Monday, February 6, 2012

A blast of cold Arctic air

A cold air system flowing in from Siberia recently hit Scandinavia and Europe.  Until last week the coldest temps I had experienced living in Finland (or anywhere for that matter) were about 7 F (-14C).  However, last week low temps reached a bone-chilling -13F (-25C) in Espoo and much cooler in other parts of Finland.  Kuusamo, in the North East side of the country got down to a frigid -40F (-40C).  Brr.  You know it is cold when it gets to -40, which happens to be the point where Celsius and Fahrenheit meet.  I cannot even imagine what that kind of cold feels like.  Where I come from in California, people complain when it gets below 35 F, so quite a contrast in temps.

I did venture out of the house yesterday with my daughter in -4 F (-20C) weather for a quick cross-country ski.  I had enough layers on my body, but even with gloves on my hands, my fingers started to freeze.  The trick is multiple layers, cover your head and neck well and keep moving, never stop moving.  We did manage about 30 minutes outside before finally giving in to nature's chill.  Once the barometer drops below about 5 F (-15C), it feels downright balmy when it gets back to 23 F(-5C).  I guess it is all about what you are used to.  However, nothing is a better magnet than the snow to keep the kids occupied with many fun winter activities.  The other day they were frolicking around in the snow and building snow caves.  We have that much snow on the ground now where they can literally build caves.  Winter came late this year, but when it arrived, it made its appearance known and appears to be sticking around for a while.  The Groundhog definitely saw his shadow in Finland and it appears that at least 6 more weeks of winter is in store for us. (Groundhog's Day- An American folklore celebration on Feb. 2)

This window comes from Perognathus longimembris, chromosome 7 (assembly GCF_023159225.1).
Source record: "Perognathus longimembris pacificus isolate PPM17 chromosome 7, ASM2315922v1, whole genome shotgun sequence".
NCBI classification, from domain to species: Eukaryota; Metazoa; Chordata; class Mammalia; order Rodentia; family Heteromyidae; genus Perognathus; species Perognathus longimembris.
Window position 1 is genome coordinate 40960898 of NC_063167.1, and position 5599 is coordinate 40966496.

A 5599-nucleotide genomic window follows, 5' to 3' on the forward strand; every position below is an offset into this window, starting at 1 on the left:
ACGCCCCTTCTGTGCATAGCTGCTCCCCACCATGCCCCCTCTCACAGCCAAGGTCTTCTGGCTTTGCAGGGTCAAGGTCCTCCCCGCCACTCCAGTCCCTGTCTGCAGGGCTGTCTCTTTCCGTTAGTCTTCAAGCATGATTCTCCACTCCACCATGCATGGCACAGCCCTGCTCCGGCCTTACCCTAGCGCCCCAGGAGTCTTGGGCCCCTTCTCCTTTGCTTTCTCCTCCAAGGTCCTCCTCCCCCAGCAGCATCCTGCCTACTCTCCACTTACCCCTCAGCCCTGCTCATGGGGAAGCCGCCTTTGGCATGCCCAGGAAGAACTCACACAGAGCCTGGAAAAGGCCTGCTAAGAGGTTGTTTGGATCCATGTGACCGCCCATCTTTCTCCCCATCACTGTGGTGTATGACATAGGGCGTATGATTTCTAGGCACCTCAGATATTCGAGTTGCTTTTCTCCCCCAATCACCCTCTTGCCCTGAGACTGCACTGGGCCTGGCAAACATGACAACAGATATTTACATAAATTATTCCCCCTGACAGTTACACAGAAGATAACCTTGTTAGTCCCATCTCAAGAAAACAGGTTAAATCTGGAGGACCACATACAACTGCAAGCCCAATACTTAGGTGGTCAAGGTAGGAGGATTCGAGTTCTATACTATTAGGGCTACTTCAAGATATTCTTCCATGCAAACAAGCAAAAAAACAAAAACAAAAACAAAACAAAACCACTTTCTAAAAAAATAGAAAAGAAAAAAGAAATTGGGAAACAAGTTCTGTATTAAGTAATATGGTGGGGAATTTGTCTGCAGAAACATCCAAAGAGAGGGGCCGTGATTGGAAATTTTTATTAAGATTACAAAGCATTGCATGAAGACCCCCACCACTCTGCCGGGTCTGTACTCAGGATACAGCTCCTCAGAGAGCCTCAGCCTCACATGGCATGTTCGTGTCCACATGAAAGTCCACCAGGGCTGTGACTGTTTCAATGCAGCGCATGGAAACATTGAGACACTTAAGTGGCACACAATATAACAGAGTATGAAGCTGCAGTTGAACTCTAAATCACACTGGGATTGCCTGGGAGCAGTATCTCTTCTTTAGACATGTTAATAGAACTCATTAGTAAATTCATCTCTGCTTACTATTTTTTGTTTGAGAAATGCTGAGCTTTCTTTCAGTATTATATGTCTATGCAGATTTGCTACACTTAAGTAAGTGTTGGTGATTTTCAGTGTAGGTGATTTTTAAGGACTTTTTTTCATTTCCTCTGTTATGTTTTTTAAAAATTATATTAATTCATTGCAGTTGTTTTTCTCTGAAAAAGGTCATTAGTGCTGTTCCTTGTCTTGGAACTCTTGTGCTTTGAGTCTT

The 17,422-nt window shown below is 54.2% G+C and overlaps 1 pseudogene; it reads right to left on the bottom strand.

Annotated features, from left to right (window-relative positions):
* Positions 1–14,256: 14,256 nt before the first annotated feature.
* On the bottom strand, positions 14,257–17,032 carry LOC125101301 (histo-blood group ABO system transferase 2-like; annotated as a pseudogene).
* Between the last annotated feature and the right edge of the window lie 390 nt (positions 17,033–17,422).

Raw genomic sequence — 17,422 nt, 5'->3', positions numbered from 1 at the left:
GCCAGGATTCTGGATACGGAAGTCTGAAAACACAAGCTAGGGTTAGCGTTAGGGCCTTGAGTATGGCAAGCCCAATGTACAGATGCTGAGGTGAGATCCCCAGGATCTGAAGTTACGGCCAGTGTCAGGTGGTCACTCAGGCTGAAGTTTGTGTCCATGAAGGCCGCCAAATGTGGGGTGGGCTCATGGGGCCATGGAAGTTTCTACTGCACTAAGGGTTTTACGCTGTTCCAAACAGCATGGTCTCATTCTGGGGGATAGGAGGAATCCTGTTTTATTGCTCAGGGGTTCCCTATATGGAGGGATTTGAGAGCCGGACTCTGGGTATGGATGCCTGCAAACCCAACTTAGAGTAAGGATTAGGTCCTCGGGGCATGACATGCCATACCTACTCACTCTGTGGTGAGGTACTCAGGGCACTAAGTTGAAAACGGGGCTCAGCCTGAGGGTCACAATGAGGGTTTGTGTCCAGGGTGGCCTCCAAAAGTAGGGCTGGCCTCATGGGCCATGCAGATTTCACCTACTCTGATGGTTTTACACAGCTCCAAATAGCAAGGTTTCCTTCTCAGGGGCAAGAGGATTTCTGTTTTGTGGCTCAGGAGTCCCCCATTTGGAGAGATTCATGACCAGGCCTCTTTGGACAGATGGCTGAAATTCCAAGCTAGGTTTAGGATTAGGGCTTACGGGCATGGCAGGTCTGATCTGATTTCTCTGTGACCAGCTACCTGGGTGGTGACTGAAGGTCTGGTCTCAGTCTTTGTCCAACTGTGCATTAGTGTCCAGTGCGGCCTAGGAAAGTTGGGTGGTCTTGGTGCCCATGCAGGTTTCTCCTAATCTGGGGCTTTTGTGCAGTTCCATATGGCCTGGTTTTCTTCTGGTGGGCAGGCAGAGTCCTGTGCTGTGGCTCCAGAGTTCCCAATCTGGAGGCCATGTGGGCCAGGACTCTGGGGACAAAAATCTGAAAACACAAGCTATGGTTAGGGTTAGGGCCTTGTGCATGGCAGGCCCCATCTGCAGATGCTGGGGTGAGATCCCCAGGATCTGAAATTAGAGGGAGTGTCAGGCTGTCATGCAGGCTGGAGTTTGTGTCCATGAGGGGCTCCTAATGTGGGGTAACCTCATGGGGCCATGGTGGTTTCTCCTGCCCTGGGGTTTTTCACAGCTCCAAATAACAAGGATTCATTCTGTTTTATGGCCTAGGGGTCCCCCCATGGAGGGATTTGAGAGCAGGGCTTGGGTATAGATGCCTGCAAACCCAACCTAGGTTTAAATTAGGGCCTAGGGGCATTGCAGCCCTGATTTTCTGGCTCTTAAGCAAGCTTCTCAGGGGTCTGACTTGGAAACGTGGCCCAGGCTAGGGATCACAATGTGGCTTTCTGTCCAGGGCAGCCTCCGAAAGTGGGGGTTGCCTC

Espoo



Making a snow
cave in Espoo

3 comments:

  1. Funny looking kid...

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  2. i never saw this kind of snow in norway! jealous!!!

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    Replies
    1. It's the Atlantic. Scuttle up the fells and mountains. You'll find more.

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